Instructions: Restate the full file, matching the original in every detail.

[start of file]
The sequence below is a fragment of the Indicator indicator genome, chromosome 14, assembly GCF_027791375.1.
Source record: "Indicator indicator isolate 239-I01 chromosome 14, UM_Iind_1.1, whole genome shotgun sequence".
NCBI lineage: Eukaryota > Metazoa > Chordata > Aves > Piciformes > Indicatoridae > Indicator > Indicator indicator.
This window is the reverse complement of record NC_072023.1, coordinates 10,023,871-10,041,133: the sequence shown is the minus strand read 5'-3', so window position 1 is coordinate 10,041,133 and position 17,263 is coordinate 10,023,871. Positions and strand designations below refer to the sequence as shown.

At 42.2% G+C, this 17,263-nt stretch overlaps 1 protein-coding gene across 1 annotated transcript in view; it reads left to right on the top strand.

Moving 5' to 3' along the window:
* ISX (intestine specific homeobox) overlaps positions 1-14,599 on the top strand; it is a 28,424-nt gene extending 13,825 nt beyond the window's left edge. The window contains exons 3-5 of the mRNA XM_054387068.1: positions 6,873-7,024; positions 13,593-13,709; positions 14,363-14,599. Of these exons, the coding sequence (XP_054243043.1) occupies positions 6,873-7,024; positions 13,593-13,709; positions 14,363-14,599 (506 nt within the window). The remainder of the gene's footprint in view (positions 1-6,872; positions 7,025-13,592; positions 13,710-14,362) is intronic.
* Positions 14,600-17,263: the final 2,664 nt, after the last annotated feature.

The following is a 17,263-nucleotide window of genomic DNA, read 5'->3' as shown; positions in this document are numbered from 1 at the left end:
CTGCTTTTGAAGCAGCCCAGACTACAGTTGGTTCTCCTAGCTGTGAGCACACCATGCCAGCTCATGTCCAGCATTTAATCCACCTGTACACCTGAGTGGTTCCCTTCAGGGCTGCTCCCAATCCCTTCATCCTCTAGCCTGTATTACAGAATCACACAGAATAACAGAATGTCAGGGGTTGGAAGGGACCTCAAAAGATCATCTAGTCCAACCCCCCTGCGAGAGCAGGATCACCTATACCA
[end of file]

The sequence below is a fragment of the Indicator indicator genome, chromosome 14, assembly GCF_027791375.1.
Source record: "Indicator indicator isolate 239-I01 chromosome 14, UM_Iind_1.1, whole genome shotgun sequence".
NCBI lineage: Eukaryota > Metazoa > Chordata > Aves > Piciformes > Indicatoridae > Indicator > Indicator indicator.
This window is the reverse complement of record NC_072023.1, coordinates 10,023,871-10,041,133: the sequence shown is the minus strand read 5'-3', so window position 1 is coordinate 10,041,133 and position 17,263 is coordinate 10,023,871. Positions and strand designations below refer to the sequence as shown.

At 42.2% G+C, this 17,263-nt stretch overlaps 1 protein-coding gene across 1 annotated transcript in view; it reads left to right on the top strand.

Moving 5' to 3' along the window:
* ISX (intestine specific homeobox) overlaps positions 1-14,599 on the top strand; it is a 28,424-nt gene extending 13,825 nt beyond the window's left edge. The window contains exons 3-5 of the mRNA XM_054387068.1: positions 6,873-7,024; positions 13,593-13,709; positions 14,363-14,599. Of these exons, the coding sequence (XP_054243043.1) occupies positions 6,873-7,024; positions 13,593-13,709; positions 14,363-14,599 (506 nt within the window). The remainder of the gene's footprint in view (positions 1-6,872; positions 7,025-13,592; positions 13,710-14,362) is intronic.
* Positions 14,600-17,263: the final 2,664 nt, after the last annotated feature.

The following is a 17,263-nucleotide window of genomic DNA, read 5'->3' as shown; positions in this document are numbered from 1 at the left end:
CTGCTTTTGAAGCAGCCCAGACTACAGTTGGTTCTCCTAGCTGTGAGCACACCATGCCAGCTCATGTCCAGCATTTAATCCACCTGTACACCTGAGTGGTTCCCTTCAGGGCTGCTCCCAATCCCTTCATCCTCTAGCCTGTATTACAGAATCACACAGAATAACAGAATGTCAGGGGTTGGAAGGGACCTCAAAAGATCATCTAGTCCAACCCCCCTGCGAGAGCAGGATCACCTATACCA